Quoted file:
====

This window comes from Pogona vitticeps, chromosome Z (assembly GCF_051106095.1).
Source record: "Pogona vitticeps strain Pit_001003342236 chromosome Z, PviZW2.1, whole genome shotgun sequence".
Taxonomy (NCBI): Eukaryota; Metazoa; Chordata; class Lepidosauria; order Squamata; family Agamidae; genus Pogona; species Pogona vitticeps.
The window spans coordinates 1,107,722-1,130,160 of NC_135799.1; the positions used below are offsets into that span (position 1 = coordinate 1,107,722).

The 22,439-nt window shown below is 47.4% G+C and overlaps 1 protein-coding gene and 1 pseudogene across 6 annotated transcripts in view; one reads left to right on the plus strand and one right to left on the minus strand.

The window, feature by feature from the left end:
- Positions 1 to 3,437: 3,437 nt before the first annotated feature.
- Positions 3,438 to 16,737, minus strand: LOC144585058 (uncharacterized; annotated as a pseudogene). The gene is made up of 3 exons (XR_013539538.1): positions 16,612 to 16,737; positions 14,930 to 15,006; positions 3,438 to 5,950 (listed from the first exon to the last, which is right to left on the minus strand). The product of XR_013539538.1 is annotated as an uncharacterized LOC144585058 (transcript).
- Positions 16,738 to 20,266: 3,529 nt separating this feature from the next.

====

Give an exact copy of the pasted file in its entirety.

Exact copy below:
This window comes from Pogona vitticeps, chromosome Z (assembly GCF_051106095.1).
Source record: "Pogona vitticeps strain Pit_001003342236 chromosome Z, PviZW2.1, whole genome shotgun sequence".
Taxonomy (NCBI): Eukaryota; Metazoa; Chordata; class Lepidosauria; order Squamata; family Agamidae; genus Pogona; species Pogona vitticeps.
The window spans coordinates 1,107,722-1,130,160 of NC_135799.1; the positions used below are offsets into that span (position 1 = coordinate 1,107,722).

The 22,439-nt window shown below is 47.4% G+C and overlaps 1 protein-coding gene and 1 pseudogene across 6 annotated transcripts in view; one reads left to right on the plus strand and one right to left on the minus strand.

The window, feature by feature from the left end:
- Positions 1 to 3,437: 3,437 nt before the first annotated feature.
- Positions 3,438 to 16,737, minus strand: LOC144585058 (uncharacterized; annotated as a pseudogene). The gene is made up of 3 exons (XR_013539538.1): positions 16,612 to 16,737; positions 14,930 to 15,006; positions 3,438 to 5,950 (listed from the first exon to the last, which is right to left on the minus strand). The product of XR_013539538.1 is annotated as an uncharacterized LOC144585058 (transcript).
- Positions 16,738 to 20,266: 3,529 nt separating this feature from the next.